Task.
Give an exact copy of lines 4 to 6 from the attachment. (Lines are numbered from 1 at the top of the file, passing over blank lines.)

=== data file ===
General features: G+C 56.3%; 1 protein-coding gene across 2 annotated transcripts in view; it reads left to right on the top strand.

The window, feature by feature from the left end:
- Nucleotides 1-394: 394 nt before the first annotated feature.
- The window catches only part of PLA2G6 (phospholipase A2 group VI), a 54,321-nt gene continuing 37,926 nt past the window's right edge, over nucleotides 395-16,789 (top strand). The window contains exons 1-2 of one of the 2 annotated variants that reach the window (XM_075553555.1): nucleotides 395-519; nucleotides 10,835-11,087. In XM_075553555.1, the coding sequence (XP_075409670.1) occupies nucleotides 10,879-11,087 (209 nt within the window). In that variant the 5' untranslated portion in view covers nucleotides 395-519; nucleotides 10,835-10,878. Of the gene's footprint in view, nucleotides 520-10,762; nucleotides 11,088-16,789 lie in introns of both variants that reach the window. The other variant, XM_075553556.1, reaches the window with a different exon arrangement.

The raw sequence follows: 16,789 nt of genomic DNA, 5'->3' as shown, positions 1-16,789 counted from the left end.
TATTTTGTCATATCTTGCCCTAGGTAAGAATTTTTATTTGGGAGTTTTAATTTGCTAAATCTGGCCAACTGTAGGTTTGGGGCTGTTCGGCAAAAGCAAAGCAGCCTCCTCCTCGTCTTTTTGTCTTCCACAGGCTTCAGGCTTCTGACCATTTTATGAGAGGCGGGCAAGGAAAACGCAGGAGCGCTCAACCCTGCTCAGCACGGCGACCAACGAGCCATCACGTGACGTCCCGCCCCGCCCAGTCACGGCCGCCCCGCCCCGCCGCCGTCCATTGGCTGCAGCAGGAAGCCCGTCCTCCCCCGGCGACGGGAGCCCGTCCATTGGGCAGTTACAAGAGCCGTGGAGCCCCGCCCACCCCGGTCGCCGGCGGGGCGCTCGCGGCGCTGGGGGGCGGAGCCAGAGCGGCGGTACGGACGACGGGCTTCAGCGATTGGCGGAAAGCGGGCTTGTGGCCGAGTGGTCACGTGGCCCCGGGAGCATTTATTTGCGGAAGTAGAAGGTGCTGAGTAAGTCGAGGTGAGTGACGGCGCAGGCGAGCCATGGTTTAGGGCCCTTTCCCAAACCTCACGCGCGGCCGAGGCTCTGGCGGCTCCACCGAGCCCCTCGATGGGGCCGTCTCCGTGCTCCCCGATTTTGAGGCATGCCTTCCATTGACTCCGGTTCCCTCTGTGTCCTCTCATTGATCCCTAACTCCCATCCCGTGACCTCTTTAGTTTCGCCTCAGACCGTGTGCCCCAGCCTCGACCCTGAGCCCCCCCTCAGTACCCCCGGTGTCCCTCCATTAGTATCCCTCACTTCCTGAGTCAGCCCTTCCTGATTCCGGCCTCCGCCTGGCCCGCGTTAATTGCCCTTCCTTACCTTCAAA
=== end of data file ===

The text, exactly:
- The window catches only part of PLA2G6 (phospholipase A2 group VI), a 54,321-nt gene continuing 37,926 nt past the window's right edge, over nucleotides 395-16,789 (top strand). The window contains exons 1-2 of one of the 2 annotated variants that reach the window (XM_075553555.1): nucleotides 395-519; nucleotides 10,835-11,087. In XM_075553555.1, the coding sequence (XP_075409670.1) occupies nucleotides 10,879-11,087 (209 nt within the window). In that variant the 5' untranslated portion in view covers nucleotides 395-519; nucleotides 10,835-10,878. Of the gene's footprint in view, nucleotides 520-10,762; nucleotides 11,088-16,789 lie in introns of both variants that reach the window. The other variant, XM_075553556.1, reaches the window with a different exon arrangement.

The raw sequence follows: 16,789 nt of genomic DNA, 5'->3' as shown, positions 1-16,789 counted from the left end.
TATTTTGTCATATCTTGCCCTAGGTAAGAATTTTTATTTGGGAGTTTTAATTTGCTAAATCTGGCCAACTGTAGGTTTGGGGCTGTTCGGCAAAAGCAAAGCAGCCTCCTCCTCGTCTTTTTGTCTTCCACAGGCTTCAGGCTTCTGACCATTTTATGAGAGGCGGGCAAGGAAAACGCAGGAGCGCTCAACCCTGCTCAGCACGGCGACCAACGAGCCATCACGTGACGTCCCGCCCCGCCCAGTCACGGCCGCCCCGCCCCGCCGCCGTCCATTGGCTGCAGCAGGAAGCCCGTCCTCCCCCGGCGACGGGAGCCCGTCCATTGGGCAGTTACAAGAGCCGTGGAGCCCCGCCCACCCCGGTCGCCGGCGGGGCGCTCGCGGCGCTGGGGGGCGGAGCCAGAGCGGCGGTACGGACGACGGGCTTCAGCGATTGGCGGAAAGCGGGCTTGTGGCCGAGTGGTCACGTGGCCCCGGGAGCATTTATTTGCGGAAGTAGAAGGTGCTGAGTAAGTCGAGGTGAGTGACGGCGCAGGCGAGCCATGGTTTAGGGCCCTTTCCCAAACCTCACGCGCGGCCGAGGCTCTGGCGGCTCCACCGAGCCCCTCGATGGGGCCGTCTCCGTGCTCCCCGATTTTGAGGCATGCCTTCCATTGACTCCGGTTCCCTCTGTGTCCTCTCATTGATCCCTAACTCCCATCCCGTGACCTCTTTAGTTTCGCCTCAGACCGTGTGCCCCAGCCTCGACCCTGAGCCCCCCCTCAGTACCCCCGGTGTCCCTCCATTAGTATCCCTCACTTCCTGAGTCAGCCCTTCCTGATTCCGGCCTCCGCCTGGCCCGCGTTAATTGCCCTTCCTTACCTTCAAA